The United Nations Security Council met Wednesday evening, resolving nothing. Egypt has recalled its ambassador from Tel Aviv, and Egyptian Prime Minister Hesham Kandil will be visiting Gaza, possibly today.
Since Operation Cast Lead in 2008-2009, Israel has gained no allies. But opponents of Israeli policies in Israel, in the occupied territories of the West Bank, in Gaza, and internationally, have increased markedly, mostly after the senselessly brutal attacks upon Turkish and American civilians on the MV Mavi Marmara, which left nine dead, some brutally executed at short range after surrendering.
The IDF began the operation on twitter, putting out a lot of tweets, some of which were either answered by Hamas-connected twitter accounts, or fake Israeli ones, designed to appear as if from Hamas. Currently, a trending hashtag is a tasteless niche, #HamasBumperStickers:
Since yesterday, anonymous and other global hacking communities have been taking down Israeli government and NGO web sites. The image at the top of this article is a screenshot I took of a Mexican anonymous collective's takedown of Advocate Israel.
The Washington Post just published an article titled Is Hamas Winning the Twitter War?
Today, Israel launched a military strike on Hamas in the Gaza Strip – and a complimentary social media campaign, which has chronicled much of the “Pillar of Defense” operation with polished video and photos. But despite the Israeli Defense Force’s calculated deployment on Twitter, Facebook and Flickr (plus a blog and game platform that awards points for “spread[ing] IDF content”), Israel might not actually be winning the Twitter war. By one metric, it’s losing 150 to one.
As the terms “Gaza” and “Hamas” trended globally, Twitter users staked out hashtags for their respective causes. On the Israeli side: #PillarofDefense, the name of the latest military operation, which appears to have been started by the IDF account. For the Palestinians, if not necessarily for Hamas: #GazaUnderAttack, #Gazzeateşaltında (Turkish for the same) and several other foreign-language derivatives. As of 5 p.m., the IDF’s tag had received 808 mentions, while the #GazaUnderAttack derivations had around 120,000.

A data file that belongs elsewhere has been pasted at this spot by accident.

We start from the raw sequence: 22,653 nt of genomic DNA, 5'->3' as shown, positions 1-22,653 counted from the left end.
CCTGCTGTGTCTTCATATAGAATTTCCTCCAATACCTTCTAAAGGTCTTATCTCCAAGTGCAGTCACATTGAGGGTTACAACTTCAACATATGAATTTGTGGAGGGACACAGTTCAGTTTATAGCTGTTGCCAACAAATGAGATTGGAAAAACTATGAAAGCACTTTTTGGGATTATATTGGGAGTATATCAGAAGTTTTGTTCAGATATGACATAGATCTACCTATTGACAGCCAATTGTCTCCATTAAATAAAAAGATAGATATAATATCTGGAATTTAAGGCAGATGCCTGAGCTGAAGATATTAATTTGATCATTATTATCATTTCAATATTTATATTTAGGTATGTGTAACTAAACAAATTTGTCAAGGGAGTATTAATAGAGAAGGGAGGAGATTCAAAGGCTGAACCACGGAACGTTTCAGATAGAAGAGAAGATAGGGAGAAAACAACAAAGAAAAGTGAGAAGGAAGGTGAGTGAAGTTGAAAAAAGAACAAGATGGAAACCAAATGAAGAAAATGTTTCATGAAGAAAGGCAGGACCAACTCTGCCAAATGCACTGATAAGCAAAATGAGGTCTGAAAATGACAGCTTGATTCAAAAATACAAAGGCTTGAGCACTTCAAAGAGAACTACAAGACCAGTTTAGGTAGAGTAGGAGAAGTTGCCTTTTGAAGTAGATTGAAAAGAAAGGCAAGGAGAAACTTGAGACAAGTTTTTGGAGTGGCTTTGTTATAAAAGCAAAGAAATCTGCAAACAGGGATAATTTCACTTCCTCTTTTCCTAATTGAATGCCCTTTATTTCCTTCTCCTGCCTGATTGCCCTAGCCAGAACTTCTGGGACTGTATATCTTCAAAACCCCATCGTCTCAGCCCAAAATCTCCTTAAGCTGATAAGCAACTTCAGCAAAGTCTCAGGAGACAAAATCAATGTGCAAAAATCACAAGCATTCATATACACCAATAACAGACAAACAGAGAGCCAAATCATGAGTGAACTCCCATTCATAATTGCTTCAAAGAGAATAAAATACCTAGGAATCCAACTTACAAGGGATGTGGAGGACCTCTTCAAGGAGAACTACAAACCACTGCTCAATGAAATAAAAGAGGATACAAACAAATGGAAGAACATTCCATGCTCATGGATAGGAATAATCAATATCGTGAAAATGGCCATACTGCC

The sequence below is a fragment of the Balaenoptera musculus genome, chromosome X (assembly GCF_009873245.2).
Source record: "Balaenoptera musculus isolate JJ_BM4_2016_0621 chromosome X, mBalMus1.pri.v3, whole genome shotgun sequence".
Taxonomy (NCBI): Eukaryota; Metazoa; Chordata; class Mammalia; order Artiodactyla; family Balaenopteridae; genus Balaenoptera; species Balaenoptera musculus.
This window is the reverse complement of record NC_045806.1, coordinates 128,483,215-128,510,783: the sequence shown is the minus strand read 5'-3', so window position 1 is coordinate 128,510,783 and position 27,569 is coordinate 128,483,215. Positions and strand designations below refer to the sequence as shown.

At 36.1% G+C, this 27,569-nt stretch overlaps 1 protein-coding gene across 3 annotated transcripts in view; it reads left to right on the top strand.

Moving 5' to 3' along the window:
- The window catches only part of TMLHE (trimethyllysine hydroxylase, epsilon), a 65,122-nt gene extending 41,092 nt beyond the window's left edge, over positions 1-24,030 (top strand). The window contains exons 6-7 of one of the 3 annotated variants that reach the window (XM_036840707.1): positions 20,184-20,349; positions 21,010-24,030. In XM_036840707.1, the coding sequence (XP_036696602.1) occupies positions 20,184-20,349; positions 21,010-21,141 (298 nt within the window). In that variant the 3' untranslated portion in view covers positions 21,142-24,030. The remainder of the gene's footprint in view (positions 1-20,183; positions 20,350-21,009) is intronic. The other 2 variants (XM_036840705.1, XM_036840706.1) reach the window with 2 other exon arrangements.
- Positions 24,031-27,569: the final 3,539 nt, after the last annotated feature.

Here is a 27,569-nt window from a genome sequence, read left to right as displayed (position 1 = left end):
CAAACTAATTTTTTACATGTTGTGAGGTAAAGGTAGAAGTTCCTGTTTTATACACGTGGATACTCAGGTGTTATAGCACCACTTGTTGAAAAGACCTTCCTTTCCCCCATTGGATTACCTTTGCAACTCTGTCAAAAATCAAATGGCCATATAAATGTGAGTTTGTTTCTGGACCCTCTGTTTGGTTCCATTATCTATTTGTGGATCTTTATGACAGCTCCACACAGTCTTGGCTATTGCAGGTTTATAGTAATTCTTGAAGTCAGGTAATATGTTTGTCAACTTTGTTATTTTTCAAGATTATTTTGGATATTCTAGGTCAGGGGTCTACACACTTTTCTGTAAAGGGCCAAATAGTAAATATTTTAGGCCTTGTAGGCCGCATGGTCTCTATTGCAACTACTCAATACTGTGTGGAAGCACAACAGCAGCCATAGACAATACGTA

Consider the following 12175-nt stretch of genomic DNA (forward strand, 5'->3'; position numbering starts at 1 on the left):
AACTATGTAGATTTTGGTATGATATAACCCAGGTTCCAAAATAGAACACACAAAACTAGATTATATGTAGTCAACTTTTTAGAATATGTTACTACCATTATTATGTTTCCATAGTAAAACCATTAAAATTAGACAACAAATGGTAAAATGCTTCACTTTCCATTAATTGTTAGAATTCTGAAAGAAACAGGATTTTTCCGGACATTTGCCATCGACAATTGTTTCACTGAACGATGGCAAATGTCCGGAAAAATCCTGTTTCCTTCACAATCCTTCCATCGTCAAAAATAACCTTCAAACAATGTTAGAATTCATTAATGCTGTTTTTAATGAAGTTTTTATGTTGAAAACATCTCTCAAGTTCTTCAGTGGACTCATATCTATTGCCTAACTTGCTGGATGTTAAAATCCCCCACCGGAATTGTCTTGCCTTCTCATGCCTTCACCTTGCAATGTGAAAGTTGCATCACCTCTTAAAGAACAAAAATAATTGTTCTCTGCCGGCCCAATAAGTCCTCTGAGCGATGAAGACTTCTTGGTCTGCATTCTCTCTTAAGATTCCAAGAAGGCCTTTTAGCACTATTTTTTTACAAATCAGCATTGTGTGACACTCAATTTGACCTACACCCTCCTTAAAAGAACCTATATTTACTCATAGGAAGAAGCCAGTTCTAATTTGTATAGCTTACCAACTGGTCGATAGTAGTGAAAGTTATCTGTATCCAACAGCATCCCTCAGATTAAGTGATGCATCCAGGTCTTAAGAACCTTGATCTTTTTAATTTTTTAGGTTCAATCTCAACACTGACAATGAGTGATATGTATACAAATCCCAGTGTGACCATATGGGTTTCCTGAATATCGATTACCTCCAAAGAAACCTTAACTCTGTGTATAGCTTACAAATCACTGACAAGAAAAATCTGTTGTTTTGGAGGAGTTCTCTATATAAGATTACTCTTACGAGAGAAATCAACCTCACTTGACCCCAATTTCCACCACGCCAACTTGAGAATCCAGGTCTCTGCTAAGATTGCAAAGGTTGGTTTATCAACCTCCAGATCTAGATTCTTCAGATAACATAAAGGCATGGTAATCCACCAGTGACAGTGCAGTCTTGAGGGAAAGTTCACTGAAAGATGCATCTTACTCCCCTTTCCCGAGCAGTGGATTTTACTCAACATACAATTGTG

Given the scale of Israel’s social media operation, that’s an awfully small piece of the audience. The IDF made Pillar of Defense a uniquely social-oriented operation, announcing it with a tweet rather than a traditional press conference.Today on twitter, while more cyber battles are underway, the battle is also being fought on other fronts. Just as some thought the 2008-2009 Gaza War was partially a ploy by then-Foreign Minister Tzipi Livni to gain advantage in the February 2009 Israeli parliamentary elections, so this campaign may be part of the actions being taken by Likud and Yisrael Beiteinu to leverage their advantage in the upcoming January 22nd parliamentary elections there:
Since then, the account @IDFSpokesperson has kept up a day-long stream of ultra-shareable posts, with more videos, graphics and calls for retweet than a social media best-practice class. Between videos of rocket strikes and taunts to Hamas, the IDF urged followers to repost images like their red-tinged graphic of deceased Hamas leader Ahmed Jabari, which bears the stamp “eliminated” in capital letters. Followers retweeted that photo nearly 600 times; another, bearing the caption “RT if you think #Israel has the right to defend itself,” has been shared more than 1,700 times.
Netanyahu's partner in the upcoming election, his Foreign Minister, Avigdor Lieberman, was quoted yesterday as saying "Jewish state more important than democratic state. We [are] the only Jewish state so more important to be Jewish."
Social media tools used by military, anonymous hackers reaching out to take down sites and services worldwide, cell phone zones cut off through a variety of means legal or illegal. 21st century war in a very urban setting - Gaza.